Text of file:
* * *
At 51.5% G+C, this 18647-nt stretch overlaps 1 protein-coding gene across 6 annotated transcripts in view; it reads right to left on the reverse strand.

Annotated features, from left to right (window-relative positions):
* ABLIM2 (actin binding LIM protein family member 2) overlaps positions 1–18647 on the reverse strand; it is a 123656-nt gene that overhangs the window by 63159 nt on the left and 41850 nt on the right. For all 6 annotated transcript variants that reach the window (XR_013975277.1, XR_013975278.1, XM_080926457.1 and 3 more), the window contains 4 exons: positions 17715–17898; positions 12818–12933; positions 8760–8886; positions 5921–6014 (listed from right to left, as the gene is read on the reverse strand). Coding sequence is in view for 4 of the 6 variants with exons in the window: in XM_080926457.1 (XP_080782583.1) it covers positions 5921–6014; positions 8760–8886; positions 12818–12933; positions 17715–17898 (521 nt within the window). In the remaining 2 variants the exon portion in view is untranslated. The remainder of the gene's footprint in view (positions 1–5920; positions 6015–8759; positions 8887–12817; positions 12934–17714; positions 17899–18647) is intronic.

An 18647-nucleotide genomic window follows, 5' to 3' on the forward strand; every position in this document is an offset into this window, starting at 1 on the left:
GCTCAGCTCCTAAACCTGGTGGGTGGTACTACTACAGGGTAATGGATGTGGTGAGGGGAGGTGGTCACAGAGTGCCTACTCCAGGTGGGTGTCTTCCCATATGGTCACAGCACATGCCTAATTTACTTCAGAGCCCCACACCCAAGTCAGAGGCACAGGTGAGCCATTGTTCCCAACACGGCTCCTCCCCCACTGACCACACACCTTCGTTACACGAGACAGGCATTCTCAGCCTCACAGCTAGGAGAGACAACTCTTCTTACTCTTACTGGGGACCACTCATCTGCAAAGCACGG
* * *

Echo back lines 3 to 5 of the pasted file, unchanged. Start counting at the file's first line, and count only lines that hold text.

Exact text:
* ABLIM2 (actin binding LIM protein family member 2) overlaps positions 1–18647 on the reverse strand; it is a 123656-nt gene that overhangs the window by 63159 nt on the left and 41850 nt on the right. For all 6 annotated transcript variants that reach the window (XR_013975277.1, XR_013975278.1, XM_080926457.1 and 3 more), the window contains 4 exons: positions 17715–17898; positions 12818–12933; positions 8760–8886; positions 5921–6014 (listed from right to left, as the gene is read on the reverse strand). Coding sequence is in view for 4 of the 6 variants with exons in the window: in XM_080926457.1 (XP_080782583.1) it covers positions 5921–6014; positions 8760–8886; positions 12818–12933; positions 17715–17898 (521 nt within the window). In the remaining 2 variants the exon portion in view is untranslated. The remainder of the gene's footprint in view (positions 1–5920; positions 6015–8759; positions 8887–12817; positions 12934–17714; positions 17899–18647) is intronic.

An 18647-nucleotide genomic window follows, 5' to 3' on the forward strand; every position in this document is an offset into this window, starting at 1 on the left:
GCTCAGCTCCTAAACCTGGTGGGTGGTACTACTACAGGGTAATGGATGTGGTGAGGGGAGGTGGTCACAGAGTGCCTACTCCAGGTGGGTGTCTTCCCATATGGTCACAGCACATGCCTAATTTACTTCAGAGCCCCACACCCAAGTCAGAGGCACAGGTGAGCCATTGTTCCCAACACGGCTCCTCCCCCACTGACCACACACCTTCGTTACACGAGACAGGCATTCTCAGCCTCACAGCTAGGAGAGACAACTCTTCTTACTCTTACTGGGGACCACTCATCTGCAAAGCACGG